Still, the question remains, why are animals often used in children’s stories? Don’t human characters suffice in these tales?
Sure, there are child characters present in some of them while animal characters take a back seat. In Lewis Caroll’s Alice in Wonderland, the protagonist young Alice takes a strange yet wonderful adventure in another world where some (weird) animals exist, two of which are the Cheshire Cat with a mischievous smile and the March Hare who hosts a tea party. In yet another story, Little Red Riding Hood, the young girl who takes a trip into the forest is faced by a wolf in her grandma’s clothing. In Disney’s adaptation of Cinderella, both mice and birds are friends to the poor, disheartened Cinderella. But these animals are mere supporting characters.
One purpose of putting these animals in these narratives is to de-familiarize reality. Many works of fiction do this as well, painting reality in a different light, with the same strokes but in different colors. But in children’s stories where animals are main protagonists, animals represent the child reader.
According to famous children’s literature scholar Perry Nodelman, animals serve as metaphors for children’s behaviors – that is, the wild, the misbehaved, and the unruly. In his essay Decoding the Images: Illustration and Picture Books “published in 2002, Nodelman claims that the practice of of putting talking animals in children’s stories is an attempt at de-familiarizing human childhood,” in which children must learn to negotiate between animal-like urges of their bodily desires and the demands of adults that they repress desire and behave in social acceptable ways – that is, as adult humans do [my italics].”
Much like animals, children are difficult creatures who follow their instincts instead of thinking things through. They let emotion get the best of them in most situations and give in to primal desires – play over work, sleep over paying attention.
Remember Pinocchio? Remember how, when he kept lying and being a misbehaved boy, he not only caused his nose to grow longer but also became a jackass along with other unfortunate boys? Pinocchio turned into an animal because of doing things he shouldn’t be doing – being dishonest and disobedient, running away from home, and even being involved in vices! What can this imply to the child reader? For a child to be initiated in a civilized world, he must leave his childish ways and become an adult.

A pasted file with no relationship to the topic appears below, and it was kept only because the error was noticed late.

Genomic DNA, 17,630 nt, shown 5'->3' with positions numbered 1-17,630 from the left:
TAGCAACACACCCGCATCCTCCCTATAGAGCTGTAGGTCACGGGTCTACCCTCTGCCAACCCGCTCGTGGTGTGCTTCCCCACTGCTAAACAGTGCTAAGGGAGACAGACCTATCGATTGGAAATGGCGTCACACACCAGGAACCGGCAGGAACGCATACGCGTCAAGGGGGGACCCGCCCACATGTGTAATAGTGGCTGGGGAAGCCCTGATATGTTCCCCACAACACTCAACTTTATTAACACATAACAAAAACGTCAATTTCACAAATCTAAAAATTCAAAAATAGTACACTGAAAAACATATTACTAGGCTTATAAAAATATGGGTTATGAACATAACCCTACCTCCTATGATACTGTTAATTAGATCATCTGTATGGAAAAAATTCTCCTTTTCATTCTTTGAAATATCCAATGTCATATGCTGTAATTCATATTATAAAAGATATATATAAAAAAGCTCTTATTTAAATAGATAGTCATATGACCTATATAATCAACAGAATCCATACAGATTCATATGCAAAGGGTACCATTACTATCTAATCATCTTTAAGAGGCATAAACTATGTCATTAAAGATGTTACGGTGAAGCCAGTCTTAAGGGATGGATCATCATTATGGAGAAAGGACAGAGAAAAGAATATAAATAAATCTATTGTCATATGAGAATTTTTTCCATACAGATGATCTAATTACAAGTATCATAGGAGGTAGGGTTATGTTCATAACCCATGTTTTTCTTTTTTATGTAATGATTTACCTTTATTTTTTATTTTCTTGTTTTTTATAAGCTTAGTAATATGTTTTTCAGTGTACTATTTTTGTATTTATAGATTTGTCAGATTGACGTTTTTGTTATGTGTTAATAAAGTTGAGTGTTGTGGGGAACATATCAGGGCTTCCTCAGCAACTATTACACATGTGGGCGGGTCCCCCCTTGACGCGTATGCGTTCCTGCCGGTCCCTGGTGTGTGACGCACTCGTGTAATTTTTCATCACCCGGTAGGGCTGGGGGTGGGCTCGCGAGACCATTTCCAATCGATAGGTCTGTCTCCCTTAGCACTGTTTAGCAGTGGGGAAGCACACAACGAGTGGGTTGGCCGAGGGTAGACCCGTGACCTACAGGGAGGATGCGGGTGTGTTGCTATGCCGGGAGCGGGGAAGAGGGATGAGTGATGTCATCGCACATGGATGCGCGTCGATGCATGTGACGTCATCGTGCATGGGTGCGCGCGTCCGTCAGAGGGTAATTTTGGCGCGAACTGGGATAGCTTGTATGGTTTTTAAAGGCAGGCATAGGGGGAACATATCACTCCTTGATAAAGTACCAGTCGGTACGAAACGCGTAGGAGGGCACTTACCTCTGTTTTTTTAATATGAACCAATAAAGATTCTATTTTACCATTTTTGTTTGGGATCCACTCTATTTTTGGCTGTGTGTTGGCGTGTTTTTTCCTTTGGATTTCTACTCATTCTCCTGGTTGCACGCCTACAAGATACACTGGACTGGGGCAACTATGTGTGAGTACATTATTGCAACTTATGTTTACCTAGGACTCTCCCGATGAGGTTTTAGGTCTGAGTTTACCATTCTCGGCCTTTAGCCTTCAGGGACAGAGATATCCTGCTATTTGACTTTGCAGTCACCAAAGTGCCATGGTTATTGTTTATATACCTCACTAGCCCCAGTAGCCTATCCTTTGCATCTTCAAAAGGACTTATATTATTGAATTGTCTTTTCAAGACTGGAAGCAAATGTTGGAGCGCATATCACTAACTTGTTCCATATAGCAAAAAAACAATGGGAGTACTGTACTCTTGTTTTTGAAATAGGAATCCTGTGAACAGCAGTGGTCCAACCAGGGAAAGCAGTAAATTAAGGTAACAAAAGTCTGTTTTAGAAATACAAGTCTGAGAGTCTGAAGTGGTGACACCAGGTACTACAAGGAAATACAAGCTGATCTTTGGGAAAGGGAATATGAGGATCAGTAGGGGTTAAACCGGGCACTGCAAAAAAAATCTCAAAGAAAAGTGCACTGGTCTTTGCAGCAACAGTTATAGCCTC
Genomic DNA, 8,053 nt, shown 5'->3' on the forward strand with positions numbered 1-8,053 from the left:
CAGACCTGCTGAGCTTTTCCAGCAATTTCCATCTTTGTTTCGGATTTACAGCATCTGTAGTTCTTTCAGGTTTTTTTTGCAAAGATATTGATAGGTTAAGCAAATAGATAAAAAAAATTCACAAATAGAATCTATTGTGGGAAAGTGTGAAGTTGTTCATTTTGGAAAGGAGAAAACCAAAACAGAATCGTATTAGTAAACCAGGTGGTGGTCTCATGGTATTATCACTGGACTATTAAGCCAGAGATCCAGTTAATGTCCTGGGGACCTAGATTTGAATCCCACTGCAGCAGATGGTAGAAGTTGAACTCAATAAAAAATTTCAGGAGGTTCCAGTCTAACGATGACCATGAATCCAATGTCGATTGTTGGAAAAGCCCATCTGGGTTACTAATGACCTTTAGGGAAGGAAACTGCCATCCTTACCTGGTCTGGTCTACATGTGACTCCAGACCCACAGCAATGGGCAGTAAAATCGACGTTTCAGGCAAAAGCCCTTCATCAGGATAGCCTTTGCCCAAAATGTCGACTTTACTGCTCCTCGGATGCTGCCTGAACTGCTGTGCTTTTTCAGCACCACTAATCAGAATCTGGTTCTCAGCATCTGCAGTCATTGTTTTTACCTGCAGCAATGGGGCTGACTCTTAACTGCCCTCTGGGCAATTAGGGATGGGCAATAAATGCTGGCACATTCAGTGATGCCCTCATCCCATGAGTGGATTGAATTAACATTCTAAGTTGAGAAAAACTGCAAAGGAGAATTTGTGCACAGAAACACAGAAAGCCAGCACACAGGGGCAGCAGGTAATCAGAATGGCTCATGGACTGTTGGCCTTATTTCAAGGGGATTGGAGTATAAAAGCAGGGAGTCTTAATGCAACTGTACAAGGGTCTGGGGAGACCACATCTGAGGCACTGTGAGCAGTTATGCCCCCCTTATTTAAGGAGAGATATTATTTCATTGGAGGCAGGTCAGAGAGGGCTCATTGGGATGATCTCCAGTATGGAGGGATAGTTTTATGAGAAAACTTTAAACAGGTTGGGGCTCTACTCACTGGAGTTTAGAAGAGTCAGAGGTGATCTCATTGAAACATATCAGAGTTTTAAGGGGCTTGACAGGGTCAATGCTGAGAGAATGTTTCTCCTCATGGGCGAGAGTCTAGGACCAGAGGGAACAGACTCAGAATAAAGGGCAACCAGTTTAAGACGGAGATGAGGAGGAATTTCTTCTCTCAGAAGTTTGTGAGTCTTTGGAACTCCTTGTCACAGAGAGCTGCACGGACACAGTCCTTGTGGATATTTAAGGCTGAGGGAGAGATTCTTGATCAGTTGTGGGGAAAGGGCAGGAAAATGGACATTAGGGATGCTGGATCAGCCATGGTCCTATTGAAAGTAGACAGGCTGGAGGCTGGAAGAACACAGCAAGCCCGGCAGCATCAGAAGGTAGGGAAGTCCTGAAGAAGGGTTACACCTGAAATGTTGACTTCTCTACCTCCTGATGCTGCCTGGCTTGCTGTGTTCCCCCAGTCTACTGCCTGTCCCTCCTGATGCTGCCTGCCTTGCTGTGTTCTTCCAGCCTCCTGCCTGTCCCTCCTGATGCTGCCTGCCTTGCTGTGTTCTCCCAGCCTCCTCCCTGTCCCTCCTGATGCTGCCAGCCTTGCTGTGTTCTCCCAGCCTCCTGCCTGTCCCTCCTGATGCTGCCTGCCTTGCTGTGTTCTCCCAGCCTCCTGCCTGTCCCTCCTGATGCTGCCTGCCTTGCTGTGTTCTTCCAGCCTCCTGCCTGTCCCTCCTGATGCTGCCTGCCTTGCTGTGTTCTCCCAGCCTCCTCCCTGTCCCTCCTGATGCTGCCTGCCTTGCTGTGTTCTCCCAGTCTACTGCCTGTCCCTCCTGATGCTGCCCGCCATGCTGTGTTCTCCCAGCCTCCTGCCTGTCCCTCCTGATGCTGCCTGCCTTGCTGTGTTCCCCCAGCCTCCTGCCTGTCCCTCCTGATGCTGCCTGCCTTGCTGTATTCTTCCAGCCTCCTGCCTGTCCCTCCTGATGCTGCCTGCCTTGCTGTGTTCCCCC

Notice how Pinocchio regained his boyhood, his human form, when he began to repent and find his way home. When he learned the error of his ways, he gradually bcame the boy he once was – a boy who will become an adult if he keeps outgrowing his animalistic, childlike ways.
“Ang Unang Baboy Sa Langit”
I first came upon The First Pig in Heaven while browsing through a collection of children’s stories by popular Filipino author Rene O. Villanueva for school work. Immediately, I was hooked when I saw the title, thinking it strange that a pig would be in heaven. In Christian belief, a person entering heaven is someone good, just, and even holy.
So, I began to read the story with the premise that this pig had done something right in his life to be rewarded so greatly as to be the first pig in heaven (considering the fact that the belief didn’t initially include animals). Much to my surprise, the story did not sound right at all.
In the story, Butsiki, the first pig to become a saint, was described as different from his community of pigs. Unlike his neighbors who were filthy, ate garbage, and smelled horrible, he was clean, had good manners, and preferred healthy food and environment.
Because of this, his own kind hated him. They turned him away and outcast him – he was not one of them, not a “true pig.” But Butsiki stayed true to himself and went on with his daily good morning habits.
Eventually, he attracted the attention of pigs from other towns, and they praised him for his attitude. Apparently, being a tidy pig prevented the spread of disease and improved one’s health. From an outcast, Butsiki became a model pig to look up to.